4.5 SOA Often Requires “Start from WSDL and Java” 175

4.6 Working around JAXB 2.0 Java/XML Mapping Limitations 182

4.7 Conclusions 194

Chapter 5: The JAXB 2.0 Data Binding 195

5.1 Binding versus Mapping 195

5.2 An Overview of the Standard JAXB 2.0 Java/XML Binding 199

5.3 Implementing Type Mappings with JAXB 2.0 209

5.4 A Recursive Framework for Type Mappings 217

5.5 Implementing Type Mappings with JAXB 2.0 Annotations 224

5.6 Implementing Type Mappings with the JAXB 2.0 Binding Language 235

5.7 Implementing Type Mappings with the JAXB 2.0 XmlAdapter Class 245

5.8 JAXB 2.0 for Data Transformation (Instead of XSLT) 256

5.9 Conclusions 262

Chapter 6: JAX-WS—Client-Side Development 265

6.1 JAX-WS Proxies 265

6.2 XML Messaging 285

6.3 Invocation with Custom Java/XML Mappings: An Example Using Castor Instead of JAXB 292

6.4 Asynchronous Invocation 297

6.5 SOAP Message Handlers 304

6.6 Conclusions 310

Chapter 7: JAX-WS 2.0—Server-Side Development 311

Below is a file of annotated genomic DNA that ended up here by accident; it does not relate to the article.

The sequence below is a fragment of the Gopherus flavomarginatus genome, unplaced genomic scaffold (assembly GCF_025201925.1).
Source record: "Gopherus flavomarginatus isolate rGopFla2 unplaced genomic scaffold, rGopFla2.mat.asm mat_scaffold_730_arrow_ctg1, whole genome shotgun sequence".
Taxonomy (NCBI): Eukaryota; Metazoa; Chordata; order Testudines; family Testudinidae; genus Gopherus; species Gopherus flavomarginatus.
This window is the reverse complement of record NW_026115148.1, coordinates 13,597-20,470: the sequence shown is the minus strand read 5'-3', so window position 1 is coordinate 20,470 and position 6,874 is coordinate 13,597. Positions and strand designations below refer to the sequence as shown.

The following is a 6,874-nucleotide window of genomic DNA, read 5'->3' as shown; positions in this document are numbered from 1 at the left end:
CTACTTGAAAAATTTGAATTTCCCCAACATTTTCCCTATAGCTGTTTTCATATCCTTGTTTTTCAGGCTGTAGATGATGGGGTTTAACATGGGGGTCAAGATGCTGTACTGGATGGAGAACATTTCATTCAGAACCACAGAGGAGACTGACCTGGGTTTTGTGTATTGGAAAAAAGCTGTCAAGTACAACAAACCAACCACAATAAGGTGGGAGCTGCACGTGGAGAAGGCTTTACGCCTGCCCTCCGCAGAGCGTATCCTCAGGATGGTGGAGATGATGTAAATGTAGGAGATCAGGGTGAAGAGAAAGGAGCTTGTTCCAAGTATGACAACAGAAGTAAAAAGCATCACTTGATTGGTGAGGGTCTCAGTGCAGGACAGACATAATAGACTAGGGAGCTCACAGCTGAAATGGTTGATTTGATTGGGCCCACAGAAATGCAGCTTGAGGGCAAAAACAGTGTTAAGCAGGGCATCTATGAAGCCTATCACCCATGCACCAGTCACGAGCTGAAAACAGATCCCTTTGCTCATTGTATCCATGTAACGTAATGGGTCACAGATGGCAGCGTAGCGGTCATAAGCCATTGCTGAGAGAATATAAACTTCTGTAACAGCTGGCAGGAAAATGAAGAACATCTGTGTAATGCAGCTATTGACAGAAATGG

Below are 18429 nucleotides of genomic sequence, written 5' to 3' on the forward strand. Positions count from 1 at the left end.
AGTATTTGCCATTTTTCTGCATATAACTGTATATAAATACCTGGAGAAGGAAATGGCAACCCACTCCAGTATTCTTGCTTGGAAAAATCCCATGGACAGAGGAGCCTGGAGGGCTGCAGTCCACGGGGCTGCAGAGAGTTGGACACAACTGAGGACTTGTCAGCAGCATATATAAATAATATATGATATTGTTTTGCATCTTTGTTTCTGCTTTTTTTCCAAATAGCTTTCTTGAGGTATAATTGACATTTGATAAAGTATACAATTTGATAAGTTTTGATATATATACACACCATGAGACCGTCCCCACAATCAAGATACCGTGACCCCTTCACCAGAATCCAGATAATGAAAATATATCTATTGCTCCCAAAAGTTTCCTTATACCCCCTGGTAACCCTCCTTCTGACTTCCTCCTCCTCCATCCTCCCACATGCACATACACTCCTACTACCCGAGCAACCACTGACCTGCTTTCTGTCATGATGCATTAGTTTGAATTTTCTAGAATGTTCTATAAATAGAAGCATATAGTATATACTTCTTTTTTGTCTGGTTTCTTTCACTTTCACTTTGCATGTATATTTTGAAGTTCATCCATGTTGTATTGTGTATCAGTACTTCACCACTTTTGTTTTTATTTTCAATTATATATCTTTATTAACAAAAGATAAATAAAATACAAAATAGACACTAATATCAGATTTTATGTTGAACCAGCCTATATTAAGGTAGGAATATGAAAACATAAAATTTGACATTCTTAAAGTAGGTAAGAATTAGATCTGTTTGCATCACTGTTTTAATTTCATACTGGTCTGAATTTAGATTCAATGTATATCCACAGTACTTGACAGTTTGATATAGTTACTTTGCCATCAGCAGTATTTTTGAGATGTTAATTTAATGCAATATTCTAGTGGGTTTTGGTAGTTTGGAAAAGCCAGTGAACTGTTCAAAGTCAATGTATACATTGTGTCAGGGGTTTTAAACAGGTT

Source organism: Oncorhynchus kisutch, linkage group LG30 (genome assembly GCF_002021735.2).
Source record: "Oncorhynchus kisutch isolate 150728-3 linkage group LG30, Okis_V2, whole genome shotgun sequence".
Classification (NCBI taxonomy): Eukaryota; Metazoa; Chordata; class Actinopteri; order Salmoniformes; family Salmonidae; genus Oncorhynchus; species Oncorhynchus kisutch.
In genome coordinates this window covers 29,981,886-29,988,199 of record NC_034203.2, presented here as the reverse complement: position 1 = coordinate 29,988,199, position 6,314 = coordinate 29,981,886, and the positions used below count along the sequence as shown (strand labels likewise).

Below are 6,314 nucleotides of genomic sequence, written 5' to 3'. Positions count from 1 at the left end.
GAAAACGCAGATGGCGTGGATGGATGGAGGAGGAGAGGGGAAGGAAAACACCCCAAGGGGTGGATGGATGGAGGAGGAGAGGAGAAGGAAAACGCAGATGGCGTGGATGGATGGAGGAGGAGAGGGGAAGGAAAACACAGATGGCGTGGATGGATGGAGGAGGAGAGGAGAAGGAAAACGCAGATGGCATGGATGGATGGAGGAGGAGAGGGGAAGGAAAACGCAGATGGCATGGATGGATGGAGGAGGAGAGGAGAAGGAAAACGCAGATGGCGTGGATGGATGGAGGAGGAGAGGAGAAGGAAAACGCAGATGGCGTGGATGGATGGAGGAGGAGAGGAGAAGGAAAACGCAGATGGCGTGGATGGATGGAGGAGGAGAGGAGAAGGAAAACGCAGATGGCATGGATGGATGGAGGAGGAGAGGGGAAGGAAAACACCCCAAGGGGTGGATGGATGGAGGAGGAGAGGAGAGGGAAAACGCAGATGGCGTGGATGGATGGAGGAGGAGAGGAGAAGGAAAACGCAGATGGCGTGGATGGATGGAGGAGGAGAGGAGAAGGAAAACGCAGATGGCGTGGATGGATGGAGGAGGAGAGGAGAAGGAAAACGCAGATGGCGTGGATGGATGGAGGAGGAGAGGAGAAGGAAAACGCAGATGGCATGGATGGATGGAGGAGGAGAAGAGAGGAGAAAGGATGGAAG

7.1 JAX-WS Server-Side Architecture 311

7.2 Start from WSDL Using a Service Endpoint Interface (SEI) 316

7.3 Providers and XML Processing without JAXB 320

7.4 Deploying Web Services Using Custom Java/XML Mappings 325

7.5 Validation and Fault Processing 329

7.6 Server-Side Handlers 343

7.7 Java SE Deployment with javax.xml.ws.Endpoint 347

7.8 Conclusions 355

Chapter 8: Packaging and Deployment of SOA Components (JSR-181 and JSR-109) 357

8.1 Web Services Packaging and Deployment Overview 359

8.2 Deployment without Deployment Descriptors 376

8.3 Using Deployment Descriptors 384

8.4 Automatic Deployment with GlassFish 402

8.5 Web Services Security 405

8.6 OASIS XML Catalogs 1.1 407

8.7 Wrapping Up 409

Chapter 9: SOAShopper: Integrating eBay, Amazon, and Yahoo! Shopping 411

9.1 Overview of SOAShopper 411

9.2 SOAShopper SOAP Services 417

9.3 An SOAShopper RESTful Service and the Standard XML Schema 423

9.4 Service Implementation 431

9.5 eBay and Amazon Services (SOAP) 434

9.6 Yahoo! Services (REST) 444

9.7 SOAShopper API and the Integration Layer 450

9.8 Conclusions about Implementing Real-World SOA Applications with Java EE 460

Chapter 10: Ajax and Java Web Services 463

10.1 Quick Overview of Ajax 464

10.2 Ajax Together with Java EE Web Services 468

10.3 Sample Code: An Ajax Front-End for SOAShopper 470

10.4 Conclusions about Ajax and Java EE 479

Chapter 11: WSDL-Centric Java Web Services with SOA-J 481

11.1 SOA-J Architecture 483

11.2 WSDL-Centric Development with SOA-J 486